You can protect yourself up to a point if you take proper precautions with the foods you purchase. Most important: Keep hot foods hot and cold foods cold. If a food is meant to be refrigerated, don’t keep it at temperatures above 40 degrees Fahrenheit any longer than it takes you to get from store to home — an hour or two at most. In hot weather or a sun-drenched vehicle, transport the food in an ice-filled cooler or insulated bag.
Well, an infectious diseases specialist called them "cesspools for bacteria."
The latest E. coli outbreak in romaine lettuce is part of a larger trend.
With more than two decades working as a food poisoning advocate and attorney, there are simply some things that Marler has cut out of his diet. Marler has won more than $600 million for clients in foodborne-illness cases — and become convinced that some foods aren't worth the risk.
With all the news of foodborne illness outbreaks, names like norovirus and E. coli are in the forefront of Americans’ minds. However, many other bugs can cause equally unpleasant — if not worse — gastrointestinal symptoms.
Despite advances in medical science, bugs such as E. coli will always be one step ahead of us. Every now and then they will emerge with a vengeance as they spread illness and in extreme cases, death. Always try to find out where your produce comes from and never assume that your food is clean.
Despite food safety measures, the threat of foodborne illness remains in meat and produce -- and some types of illness are on the rise, recent reports say.
If you have ever had food poisoning, then you know how terrible the experience can be. Abdominal pain, nausea, diarrhea, fever, chills, vomiting, headache...these are some of the symptoms commonly felt as a result of a food-borne illness. What causes food-borne illnesses? And more importantly, what concrete steps can you take to ensure that your food is safe?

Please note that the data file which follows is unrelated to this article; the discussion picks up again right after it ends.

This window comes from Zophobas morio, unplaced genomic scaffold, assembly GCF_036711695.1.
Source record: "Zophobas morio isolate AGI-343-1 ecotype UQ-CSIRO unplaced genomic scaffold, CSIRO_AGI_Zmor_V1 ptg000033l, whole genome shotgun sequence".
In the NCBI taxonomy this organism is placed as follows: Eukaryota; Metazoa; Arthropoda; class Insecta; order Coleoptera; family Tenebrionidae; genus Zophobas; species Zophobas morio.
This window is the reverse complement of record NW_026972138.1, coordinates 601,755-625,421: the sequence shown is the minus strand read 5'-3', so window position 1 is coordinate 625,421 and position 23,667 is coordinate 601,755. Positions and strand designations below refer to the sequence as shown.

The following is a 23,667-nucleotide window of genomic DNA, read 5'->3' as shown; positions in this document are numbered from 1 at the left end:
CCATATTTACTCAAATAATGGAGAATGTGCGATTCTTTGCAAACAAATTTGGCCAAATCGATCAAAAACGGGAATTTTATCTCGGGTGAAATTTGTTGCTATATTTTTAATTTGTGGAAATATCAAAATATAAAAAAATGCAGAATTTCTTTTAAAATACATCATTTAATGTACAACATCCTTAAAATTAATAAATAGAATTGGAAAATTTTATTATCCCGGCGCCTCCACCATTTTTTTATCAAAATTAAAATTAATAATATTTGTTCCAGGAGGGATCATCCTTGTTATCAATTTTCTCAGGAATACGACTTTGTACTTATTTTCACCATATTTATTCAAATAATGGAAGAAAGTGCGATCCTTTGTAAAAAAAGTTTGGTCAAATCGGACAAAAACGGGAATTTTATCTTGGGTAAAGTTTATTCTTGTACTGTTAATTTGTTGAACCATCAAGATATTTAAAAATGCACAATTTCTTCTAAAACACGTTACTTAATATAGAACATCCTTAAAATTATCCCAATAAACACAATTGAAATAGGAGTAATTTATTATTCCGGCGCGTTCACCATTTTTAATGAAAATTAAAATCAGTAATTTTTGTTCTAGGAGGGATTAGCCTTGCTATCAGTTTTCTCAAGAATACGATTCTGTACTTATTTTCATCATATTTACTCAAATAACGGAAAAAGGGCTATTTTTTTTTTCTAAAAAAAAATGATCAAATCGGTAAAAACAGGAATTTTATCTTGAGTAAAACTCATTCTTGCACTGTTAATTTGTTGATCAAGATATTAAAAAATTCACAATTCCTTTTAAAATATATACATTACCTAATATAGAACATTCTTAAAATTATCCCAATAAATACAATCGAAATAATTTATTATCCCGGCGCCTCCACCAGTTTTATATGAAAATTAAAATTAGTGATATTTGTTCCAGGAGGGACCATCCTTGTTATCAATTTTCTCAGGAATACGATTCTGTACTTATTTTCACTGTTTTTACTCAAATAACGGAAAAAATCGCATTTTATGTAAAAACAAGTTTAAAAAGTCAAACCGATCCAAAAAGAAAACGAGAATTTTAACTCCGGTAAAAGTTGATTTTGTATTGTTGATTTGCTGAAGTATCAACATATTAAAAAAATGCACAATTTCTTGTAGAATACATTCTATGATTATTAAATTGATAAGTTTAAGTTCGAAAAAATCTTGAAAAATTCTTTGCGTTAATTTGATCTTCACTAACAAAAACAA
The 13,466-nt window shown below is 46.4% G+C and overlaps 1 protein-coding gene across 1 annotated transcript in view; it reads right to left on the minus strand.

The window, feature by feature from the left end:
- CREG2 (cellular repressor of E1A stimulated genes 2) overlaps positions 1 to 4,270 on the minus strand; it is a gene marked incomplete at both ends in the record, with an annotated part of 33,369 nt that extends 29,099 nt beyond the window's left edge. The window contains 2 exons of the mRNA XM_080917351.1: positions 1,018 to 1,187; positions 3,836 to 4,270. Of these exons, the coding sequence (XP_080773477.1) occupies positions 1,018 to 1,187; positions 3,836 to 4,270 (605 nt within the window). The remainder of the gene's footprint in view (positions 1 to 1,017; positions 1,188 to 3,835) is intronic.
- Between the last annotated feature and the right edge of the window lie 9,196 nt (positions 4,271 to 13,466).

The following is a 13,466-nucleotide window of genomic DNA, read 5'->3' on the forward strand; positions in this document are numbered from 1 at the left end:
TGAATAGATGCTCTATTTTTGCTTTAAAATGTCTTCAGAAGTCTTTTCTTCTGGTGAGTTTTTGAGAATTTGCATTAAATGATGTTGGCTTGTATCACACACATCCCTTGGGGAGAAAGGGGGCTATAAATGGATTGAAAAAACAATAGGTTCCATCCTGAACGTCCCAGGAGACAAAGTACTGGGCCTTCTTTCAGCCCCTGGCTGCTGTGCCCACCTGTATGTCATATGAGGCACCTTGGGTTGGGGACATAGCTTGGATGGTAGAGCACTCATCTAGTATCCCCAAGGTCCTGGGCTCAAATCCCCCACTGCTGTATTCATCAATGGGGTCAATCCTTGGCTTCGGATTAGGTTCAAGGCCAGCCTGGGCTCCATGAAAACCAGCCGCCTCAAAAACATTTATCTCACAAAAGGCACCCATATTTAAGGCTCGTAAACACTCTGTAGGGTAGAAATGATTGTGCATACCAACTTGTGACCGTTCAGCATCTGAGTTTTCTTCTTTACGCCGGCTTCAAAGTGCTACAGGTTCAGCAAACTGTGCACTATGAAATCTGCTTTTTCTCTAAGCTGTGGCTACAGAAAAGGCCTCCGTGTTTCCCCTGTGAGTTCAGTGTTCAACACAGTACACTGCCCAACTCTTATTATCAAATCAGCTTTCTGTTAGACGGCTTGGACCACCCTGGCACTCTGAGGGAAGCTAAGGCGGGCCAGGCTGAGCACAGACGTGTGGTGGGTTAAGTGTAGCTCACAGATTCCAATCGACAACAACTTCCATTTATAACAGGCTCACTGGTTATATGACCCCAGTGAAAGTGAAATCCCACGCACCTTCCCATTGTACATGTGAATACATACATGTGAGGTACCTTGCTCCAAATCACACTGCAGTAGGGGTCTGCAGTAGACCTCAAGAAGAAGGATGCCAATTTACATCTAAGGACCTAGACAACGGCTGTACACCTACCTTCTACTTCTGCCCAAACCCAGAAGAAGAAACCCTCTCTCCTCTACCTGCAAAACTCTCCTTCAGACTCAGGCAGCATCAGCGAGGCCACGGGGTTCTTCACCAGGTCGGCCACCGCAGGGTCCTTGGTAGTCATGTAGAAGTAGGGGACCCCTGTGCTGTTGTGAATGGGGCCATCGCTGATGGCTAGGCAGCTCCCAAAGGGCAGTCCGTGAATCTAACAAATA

According to an estimate from the CDC, produce causes nearly half of all food-borne illnesses, while dairy and eggs cause 20 percent, meat and poultry are the culprits in only 22 percent of cases, and fish and shellfish just 6 percent.
Eating sushi can be hazardous, but then again so can eating healthy. Food borne illness is a worldwide problem. Salmonella and E coli are the usual offenders but the notorious norovirus, listeria and hepatitis A are not far behind. In the U.S. the Centers for Disease Control and Prevention (CDC) estimates over 200,000 people are sickened on a daily basis. New York University's Philip Tierno, author of "The Secret Life of Germs" figures the true rate is about 800,000 a day.
Here's how to tell if you have the stomach flu or if something you ate is coming back to haunt you.
Every time your food is handled or moved, there’s a risk of contamination. This is one reason that I like the local-food movement and farmers’ markets. With locally grown food, there are fewer opportunities for mishandling and contamination.
What can you do to prevent food poisoning? Take these six precautions to keep your tummy and your family safe.
The research found that from 2008 to 2012, 46 percent of E. coli cases came from beef, 18 percent of salmonella cases came from seeded vegetables and 66 percent of campylobacter cases came from dairy products.
New York City restaurants have a new reason to fear bad Yelp reviews: The health department is watching.